The question conservatives would love to ask Dole, based on this, is is this because Democrats have always been hyper-partisan, and that the Republicans of Dole’s era learned to go along to get along with them, because those Dole-era Republicans were in the minority for so long that they developed a minority mindset?  What does Dole think of Nancy Pelosi’s “slam the door on Republicans” version of politics for example?  Does he think her strong arm, partisan politics would have fit right in with Tip O’Neill’s Congress, or would her method of operation have been an anomaly back then?  And how would the hyper-partisan practices of Florida Democrat Congressmen Alan Grayson and Debbie Wasserman Shultz have played in Tip O’Neill’s Congress?  Would Harry Reid’s soft spoken, in-your-face, politics have fared well in George Mitchell’s Senate, or was this method of operation, as Majority Leader, developed by Tom Daschle and George Mitchell?  Would Schumer and Durbin have been viewed as extreme in either Daschle or Mitchell’s Senate, or would they have fit right in?  If it’s the latter, in these cases, to whom should the greater praise be given?  Should Senators Ted Cruz and Rand Paul be castigated for their “partisan” efforts against the liberal progression, or should Dole’s moderate beliefs be praised when he did very little to stand up for the conservative faction of the Republican party throughout his career?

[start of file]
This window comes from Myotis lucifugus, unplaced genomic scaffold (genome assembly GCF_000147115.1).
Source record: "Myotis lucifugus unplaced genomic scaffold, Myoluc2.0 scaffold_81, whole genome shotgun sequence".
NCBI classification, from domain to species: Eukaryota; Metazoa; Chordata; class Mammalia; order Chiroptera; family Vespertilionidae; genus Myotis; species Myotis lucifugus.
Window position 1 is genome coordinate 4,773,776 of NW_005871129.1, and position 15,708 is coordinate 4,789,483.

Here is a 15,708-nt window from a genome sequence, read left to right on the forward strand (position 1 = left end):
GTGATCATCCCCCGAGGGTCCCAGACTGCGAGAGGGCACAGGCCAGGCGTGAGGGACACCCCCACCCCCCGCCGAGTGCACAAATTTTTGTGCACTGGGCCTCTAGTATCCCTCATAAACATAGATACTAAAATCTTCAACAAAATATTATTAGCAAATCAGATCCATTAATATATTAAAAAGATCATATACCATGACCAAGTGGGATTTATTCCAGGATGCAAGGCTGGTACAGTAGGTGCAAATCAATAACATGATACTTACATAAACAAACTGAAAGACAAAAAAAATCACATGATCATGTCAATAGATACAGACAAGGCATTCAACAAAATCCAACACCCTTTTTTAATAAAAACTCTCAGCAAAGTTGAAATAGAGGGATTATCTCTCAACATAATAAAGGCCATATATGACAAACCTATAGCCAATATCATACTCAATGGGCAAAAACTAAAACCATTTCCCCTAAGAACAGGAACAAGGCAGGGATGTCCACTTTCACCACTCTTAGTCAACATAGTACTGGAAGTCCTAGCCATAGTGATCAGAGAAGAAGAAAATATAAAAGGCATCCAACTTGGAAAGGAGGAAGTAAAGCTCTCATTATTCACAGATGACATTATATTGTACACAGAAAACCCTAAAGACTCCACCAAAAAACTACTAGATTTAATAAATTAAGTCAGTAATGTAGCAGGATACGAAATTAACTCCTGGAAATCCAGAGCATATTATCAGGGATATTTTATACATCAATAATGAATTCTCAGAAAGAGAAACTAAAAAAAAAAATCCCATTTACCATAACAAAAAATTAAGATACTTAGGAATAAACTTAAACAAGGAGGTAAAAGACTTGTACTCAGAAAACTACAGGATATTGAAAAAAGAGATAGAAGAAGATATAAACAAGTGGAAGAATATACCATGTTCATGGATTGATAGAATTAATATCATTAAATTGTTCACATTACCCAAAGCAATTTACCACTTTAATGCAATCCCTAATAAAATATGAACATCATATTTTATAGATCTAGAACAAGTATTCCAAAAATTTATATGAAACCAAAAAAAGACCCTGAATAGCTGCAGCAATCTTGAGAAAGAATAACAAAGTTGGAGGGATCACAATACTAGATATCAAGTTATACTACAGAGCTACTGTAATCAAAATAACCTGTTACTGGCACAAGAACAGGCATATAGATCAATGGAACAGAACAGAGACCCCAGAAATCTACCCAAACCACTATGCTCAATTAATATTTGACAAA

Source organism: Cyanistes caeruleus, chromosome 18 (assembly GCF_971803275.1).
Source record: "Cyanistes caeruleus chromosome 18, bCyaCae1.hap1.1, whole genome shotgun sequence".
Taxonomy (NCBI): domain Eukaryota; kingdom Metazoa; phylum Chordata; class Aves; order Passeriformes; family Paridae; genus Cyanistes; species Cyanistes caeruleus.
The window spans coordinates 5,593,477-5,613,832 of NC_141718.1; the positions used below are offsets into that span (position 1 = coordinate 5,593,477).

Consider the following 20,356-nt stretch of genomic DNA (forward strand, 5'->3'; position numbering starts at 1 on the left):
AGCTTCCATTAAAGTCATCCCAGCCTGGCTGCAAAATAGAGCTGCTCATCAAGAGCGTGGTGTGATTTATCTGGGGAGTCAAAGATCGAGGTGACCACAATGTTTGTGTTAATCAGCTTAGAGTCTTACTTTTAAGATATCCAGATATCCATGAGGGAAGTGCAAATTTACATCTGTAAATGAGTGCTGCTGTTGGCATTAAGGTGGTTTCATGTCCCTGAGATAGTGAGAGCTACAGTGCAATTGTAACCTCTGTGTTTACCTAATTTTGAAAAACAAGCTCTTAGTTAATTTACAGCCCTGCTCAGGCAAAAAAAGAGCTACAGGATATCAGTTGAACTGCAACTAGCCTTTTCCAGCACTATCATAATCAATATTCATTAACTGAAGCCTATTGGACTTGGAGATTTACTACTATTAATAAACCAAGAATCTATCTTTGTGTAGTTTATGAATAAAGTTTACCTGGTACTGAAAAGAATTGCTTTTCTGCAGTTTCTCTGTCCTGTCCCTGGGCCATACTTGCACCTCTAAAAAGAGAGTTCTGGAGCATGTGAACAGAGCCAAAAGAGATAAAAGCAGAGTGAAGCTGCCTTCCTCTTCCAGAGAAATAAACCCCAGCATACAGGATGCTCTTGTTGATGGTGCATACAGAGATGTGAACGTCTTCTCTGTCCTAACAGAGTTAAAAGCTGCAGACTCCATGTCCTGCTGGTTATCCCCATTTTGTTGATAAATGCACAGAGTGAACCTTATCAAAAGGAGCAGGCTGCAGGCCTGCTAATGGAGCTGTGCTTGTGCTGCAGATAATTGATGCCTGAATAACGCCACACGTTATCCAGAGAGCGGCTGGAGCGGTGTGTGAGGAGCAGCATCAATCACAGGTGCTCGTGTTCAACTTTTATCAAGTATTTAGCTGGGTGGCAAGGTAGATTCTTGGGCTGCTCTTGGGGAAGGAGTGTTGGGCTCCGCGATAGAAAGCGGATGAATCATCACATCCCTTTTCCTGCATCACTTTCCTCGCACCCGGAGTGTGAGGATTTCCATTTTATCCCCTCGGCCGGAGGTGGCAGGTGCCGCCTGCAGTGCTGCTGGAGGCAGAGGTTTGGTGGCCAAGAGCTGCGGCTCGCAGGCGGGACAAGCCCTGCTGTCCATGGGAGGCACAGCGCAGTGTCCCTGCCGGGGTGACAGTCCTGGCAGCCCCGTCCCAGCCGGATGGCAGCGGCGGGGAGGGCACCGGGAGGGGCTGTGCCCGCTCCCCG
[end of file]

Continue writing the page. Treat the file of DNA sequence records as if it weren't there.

Another question conservatives would love to ask Dole—based on his statement that Reagan could not win the Republican primary today—is could Barack Obama’s partisan politics have succeeded in any of the Democrat primary tickets of yesteryear?  Could Obama have defeated Mondale, Dukakis, Clinton, Gore, Kerry, or any of the non-incumbent tickets prior to 2008?  The import of the Dole interview is that the Republican party has grown too extreme, but a reverse of that question also illuminates the fact that the Democrat party has too.  Were Gore and Kerry more extreme left wingers than Clinton, and is Obama more extreme than Kerry?  According to the National Journal’s ratings on Senate votes, Kerry was seen as the most liberal member of the Senate prior to the 2004 presidential election, and Obama beat Kerry out for the apparently auspicious title prior to the 2008 presidential election.{1}  So, it could be said that the extreme liberal faction of the Democrat party has only grown stronger, and more partisan, throughout the years, and it could be argued that the Republican party has only grown more extreme in a paralleled reaction to that.